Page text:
By Whitney Robertson
As a junior in college, I have had the opportunity to do two main things the past three years — (1) observe and (2) learn.
And as a junior at one of the most conservative yet politically involved colleges in the nation, I have seen the integration of politics and Christianity on more than one occasion. Whether it was hearing from presidential candidates, senators, congressmen or the president of my university promote a political ideal, we have been soaked in it all — from the far left to the far right.
What I have observed is that Christians like to separate their faith from their politics. I cannot tell you how many people complain when we have a politician come to convocation or when President Falwell references the infamous Bible passage, Matthew 22:15–22.
What I have observed is the fact that, outside of my father’s preaching, I can count on one hand the number of sermons these past three years I have heard on topics such as voting, a Christian’s role in government, and/or more sensitive topics like abortion, gay marriage, or immigration.
What I have observed is the amount of Christians posting on Facebook about how they are tired of seeing articles or posts regarding politics filter through their newsfeed.
And even still, I have had this idea burning in my pocket for a while now.
An idea that Christians are missing the mark when it comes to politics …
What I have learned is that this separation between Christianity and politics as we know it today is unbiblical.
That’s right. Completely contrary to the Word of God.
And I would go so far as to say that a true, born-again believer has an obligation to make known and defend his or her political beliefs. Here’s why:
According to Black’s Law Dictionary, politics is the “the science of government; the art or practice of administering public affairs.”
According to Scripture, the government is an institution, also referred to as “God’s servant”, ordained by God himself and created for our own good (Romans 13:1–4). Paul continues on to say that we are to serve it, honor it, and respect it.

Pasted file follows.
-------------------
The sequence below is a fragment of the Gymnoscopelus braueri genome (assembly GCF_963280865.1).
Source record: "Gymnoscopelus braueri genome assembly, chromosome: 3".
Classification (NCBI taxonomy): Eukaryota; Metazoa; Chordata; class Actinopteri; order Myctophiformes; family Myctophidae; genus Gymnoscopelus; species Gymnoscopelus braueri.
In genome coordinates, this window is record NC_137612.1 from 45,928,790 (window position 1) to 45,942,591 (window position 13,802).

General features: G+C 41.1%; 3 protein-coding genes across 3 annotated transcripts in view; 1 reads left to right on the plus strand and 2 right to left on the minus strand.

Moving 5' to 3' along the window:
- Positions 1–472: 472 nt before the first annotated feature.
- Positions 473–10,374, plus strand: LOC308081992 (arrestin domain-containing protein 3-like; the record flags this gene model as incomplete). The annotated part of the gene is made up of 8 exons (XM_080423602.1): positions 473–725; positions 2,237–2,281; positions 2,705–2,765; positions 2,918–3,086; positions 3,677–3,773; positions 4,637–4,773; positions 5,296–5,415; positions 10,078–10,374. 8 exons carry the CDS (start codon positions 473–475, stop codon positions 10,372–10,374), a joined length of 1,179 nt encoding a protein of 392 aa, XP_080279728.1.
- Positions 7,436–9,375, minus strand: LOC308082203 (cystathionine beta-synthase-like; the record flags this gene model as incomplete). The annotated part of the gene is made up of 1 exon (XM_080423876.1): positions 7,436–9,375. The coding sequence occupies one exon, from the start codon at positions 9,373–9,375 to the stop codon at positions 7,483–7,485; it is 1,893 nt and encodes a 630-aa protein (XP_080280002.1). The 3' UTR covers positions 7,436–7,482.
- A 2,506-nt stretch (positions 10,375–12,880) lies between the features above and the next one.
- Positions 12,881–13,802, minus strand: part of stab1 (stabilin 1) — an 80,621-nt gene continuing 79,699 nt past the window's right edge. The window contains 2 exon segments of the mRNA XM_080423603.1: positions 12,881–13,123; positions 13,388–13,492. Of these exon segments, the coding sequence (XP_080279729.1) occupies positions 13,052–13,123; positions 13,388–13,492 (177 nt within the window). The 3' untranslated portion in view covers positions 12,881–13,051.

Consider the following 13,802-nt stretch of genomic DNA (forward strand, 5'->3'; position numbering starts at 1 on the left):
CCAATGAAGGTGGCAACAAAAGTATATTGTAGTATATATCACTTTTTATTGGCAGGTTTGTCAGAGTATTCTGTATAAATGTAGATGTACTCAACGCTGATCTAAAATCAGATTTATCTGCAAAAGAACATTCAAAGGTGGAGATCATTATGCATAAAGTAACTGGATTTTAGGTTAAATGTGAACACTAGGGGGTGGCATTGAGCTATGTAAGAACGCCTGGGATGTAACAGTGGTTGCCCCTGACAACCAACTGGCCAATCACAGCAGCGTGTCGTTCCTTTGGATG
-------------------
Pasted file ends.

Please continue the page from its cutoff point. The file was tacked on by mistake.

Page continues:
By participating in it (Romans 13:5–7).
Does this mean everyone must run for office? No.
However, if you are reading this today and are an American citizen, you were given the beautiful blessing of being able to have a say in the public affairs of our nation.
The blessing of being able to elect God-fearing people into high positions of authority.
The blessing of being able to protest against laws or ideas contrary to God’s Word.
“Learn to do what is good. Seek justice. Correct the oppressor. Defend the rights of the fatherless. Plead the widow’s cause.”
— Isaiah 1:26
The blessing of having a nation-wide platform through social media in order to make your voice heard.
Blessings all paid for by the blood of the many soldiers who lived dying for it and by the tears of their many family members who cried sacrificing for it.
And yet, what do we do? We rant about the ridiculous amount of politics being discussed at the dinner table, in the work place, on the news, and even by other Christians … then we get upset when no one pays attention to our silence.
“So it is a sin for the person who knows to do what is good and doesn’t do it.”
— James 4:17
The reality is, we live in a world where killing babies before they leave the womb is simply a matter of convenience.
School shootings are yesterday’s news.
Mainstream media is the poster-boy for what it looks like to disrespect authority.
People do what they want, when they want, with whomever they want and blame everyone else for their consequences.
Our silence may be well-intentioned.
We justify it by attempting to disguise it as self-righteousness, but when will we learn …
“In human intercourse the tragedy begins, not when there is misunderstanding about words, but when silence is misunderstood.”
— Henry David Thoreau
Wake up, Christian, and uphold the commandment given to you by your Savior, Jesus Christ, in politics and all aspects of life.
“You are the salt of the earth. But if the salt should lose its taste, how can it be made salty? It’s no longer good for anything but to be thrown out and trampled on by men. You are the light of the world. A city situated on a hill cannot be hidden. No one lights a lamp and puts it under a basket, but rather on a lamp stand, and it gives light for all who are in the house. In the same way, let your light shine before men, so that they may see your good works and give glory to your Father in heaven.”
— Matthew 5:13–16
Living out the gospel is not enough.
Speak it. Defend it. Fight for it.
Or don’t complain when it is “thrown out and trampled on by men.”
Whitney Robertson is a student at Liberty University in Lynchburg, Virginia, and daughter of Philip Robertson, pastor of Philadelphia Baptist Church in Deville. To read more of Robertson’s work, visit her website.